Herbal medicine is a wonderful tool to support health. During pregnancy, herbal remedies may be recommended by a naturopath to keep you and bub feeling well. There are a number of different herbs that you may be recommended, but some are more common than other – and the two most often use in pregnancy are Raspberry leaf and Ginger.
Raspberry Leaf (Rubus idaeus) is what we call a partus preparator: a remedy that helps prepare your body for labour and birth. Usually recommended from the second trimester onwards, this herb can be drunk as a tea, taken as a tablet or even a liquid extract (often combined with 2-3 other herbs).
Raspberry leaf has a pleasant, slightly astringent taste and combines well with Peppermint, Chamomile and Ginger to make a delicious herbal brew.
Ginger (Zingiber officinale) has a long history of use for all sorts of digestive disturbances – including nausea in pregnancy. Unfortunately, this doesn’t work for everyone and some women actually feel worse after having Ginger. For those that do respond well, however, Ginger is an excellent remedy for morning sickness.
Ginger tea, first thing in the morning or throughout the day is the best way to have it. Fresh Ginger is ideal – it can be sliced, grated or crushed in hot water. It can also be combined with shredded mint leaves, a pinch of cinnamon and/or a crushed cardamom pod for a delicious, aromatic, stomach settling tea.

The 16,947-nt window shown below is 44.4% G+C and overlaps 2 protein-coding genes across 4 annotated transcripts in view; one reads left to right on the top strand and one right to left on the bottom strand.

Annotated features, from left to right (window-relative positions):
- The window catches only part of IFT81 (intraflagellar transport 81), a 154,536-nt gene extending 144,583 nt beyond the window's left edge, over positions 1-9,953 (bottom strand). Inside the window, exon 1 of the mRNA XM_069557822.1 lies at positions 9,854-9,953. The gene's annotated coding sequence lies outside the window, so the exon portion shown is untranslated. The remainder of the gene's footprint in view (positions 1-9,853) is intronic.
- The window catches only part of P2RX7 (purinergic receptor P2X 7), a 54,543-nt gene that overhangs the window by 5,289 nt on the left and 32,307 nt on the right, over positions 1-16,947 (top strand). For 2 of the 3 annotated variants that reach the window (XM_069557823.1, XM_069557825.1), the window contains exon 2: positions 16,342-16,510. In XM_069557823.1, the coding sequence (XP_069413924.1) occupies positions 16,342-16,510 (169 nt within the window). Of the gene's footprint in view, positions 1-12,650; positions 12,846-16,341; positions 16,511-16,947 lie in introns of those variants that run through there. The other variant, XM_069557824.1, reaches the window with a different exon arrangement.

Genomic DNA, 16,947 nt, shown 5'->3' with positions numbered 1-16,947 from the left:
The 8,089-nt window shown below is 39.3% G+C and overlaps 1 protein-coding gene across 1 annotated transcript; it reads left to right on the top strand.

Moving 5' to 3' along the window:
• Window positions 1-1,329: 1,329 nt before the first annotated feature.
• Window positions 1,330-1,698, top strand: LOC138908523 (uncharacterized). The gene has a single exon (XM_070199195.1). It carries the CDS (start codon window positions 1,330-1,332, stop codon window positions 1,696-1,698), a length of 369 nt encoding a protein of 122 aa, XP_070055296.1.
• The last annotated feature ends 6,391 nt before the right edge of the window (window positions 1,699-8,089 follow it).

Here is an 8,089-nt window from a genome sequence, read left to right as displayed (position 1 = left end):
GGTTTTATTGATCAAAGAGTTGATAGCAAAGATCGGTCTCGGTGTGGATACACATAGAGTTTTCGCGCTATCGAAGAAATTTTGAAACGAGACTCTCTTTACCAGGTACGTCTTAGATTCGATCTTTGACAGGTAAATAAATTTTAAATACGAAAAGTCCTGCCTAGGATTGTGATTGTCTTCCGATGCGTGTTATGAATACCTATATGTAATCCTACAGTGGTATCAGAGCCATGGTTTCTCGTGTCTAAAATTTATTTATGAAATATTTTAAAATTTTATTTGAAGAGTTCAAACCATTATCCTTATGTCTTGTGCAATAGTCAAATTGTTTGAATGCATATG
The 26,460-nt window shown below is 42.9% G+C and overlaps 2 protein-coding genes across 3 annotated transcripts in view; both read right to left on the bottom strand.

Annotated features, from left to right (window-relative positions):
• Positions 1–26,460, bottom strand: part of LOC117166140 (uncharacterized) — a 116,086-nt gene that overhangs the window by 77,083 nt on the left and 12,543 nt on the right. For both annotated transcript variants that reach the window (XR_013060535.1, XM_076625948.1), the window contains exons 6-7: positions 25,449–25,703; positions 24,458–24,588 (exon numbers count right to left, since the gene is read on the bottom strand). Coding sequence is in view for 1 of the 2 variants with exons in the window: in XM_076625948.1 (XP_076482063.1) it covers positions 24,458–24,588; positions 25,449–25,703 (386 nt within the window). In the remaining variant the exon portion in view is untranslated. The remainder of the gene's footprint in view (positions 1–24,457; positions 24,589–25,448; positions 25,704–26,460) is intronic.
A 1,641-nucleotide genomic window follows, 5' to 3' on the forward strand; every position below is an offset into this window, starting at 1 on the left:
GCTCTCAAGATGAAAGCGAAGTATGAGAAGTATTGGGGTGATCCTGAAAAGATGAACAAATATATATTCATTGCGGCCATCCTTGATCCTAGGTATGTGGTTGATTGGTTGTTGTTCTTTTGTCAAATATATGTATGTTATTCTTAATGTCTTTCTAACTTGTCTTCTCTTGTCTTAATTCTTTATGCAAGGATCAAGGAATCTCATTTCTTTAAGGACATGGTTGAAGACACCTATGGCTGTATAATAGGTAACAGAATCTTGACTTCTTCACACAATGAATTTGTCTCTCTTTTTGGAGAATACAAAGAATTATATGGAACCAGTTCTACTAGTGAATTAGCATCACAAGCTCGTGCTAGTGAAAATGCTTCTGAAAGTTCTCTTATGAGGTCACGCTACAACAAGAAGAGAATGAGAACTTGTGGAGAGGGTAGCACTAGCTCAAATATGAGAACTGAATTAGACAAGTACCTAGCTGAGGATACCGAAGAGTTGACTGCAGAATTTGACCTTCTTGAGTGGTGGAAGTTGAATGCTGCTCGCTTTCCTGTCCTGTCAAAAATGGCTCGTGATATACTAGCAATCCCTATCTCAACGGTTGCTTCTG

For those that don’t enjoy tea, tablets and capsules can also be used and are extremely handy when you’re on the move.
Depending on your individual health, there are a number of other remedies available. For example, if you come down with a coughs or cold, an Echinacea (Echinacea spp) extract may be prescribed. This is an excellent remedy to boost immunity and fight infection. Together with immune boosting nutrients and plenty of rest (where you can get it!), this herb will work wonders for a rundown mama.
Indigestion and acid reflux are, unfortunately, not uncommon during pregnancy, particularly into the third trimester when your baby’s starting to take up a lot more space! One of the best remedies for this is Slippery elm (Ulmus rubra). This powdered herb is combined with water to create a mucilaginous paste that soothes inflammation and acts as a barrier against the damaging effects of stomach acid on the oesophagus.
It’s always important to talk with a qualified herbalist or naturopath before taking a herbal remedy, as, like any medicine, herbs can some cause unwanted side effects. However, under professional recommendation, herbal medicine is safe, effective and offers a wide range of treatment options to help you stay healthy through your pregnancy.
Kathleen Murphy is a clinical naturopath and freelance writer. Originally from Brisbane, she’s now based in Sydney and practices out of a large integrated medicine clinic. Kathleen has a particular interest in supporting the health of new parents, infants and children; as she is passionate about creating healthy foundations for our next generation. Her practice focuses on optimising day-to-day living through diet, lifestyle and herbal therapy.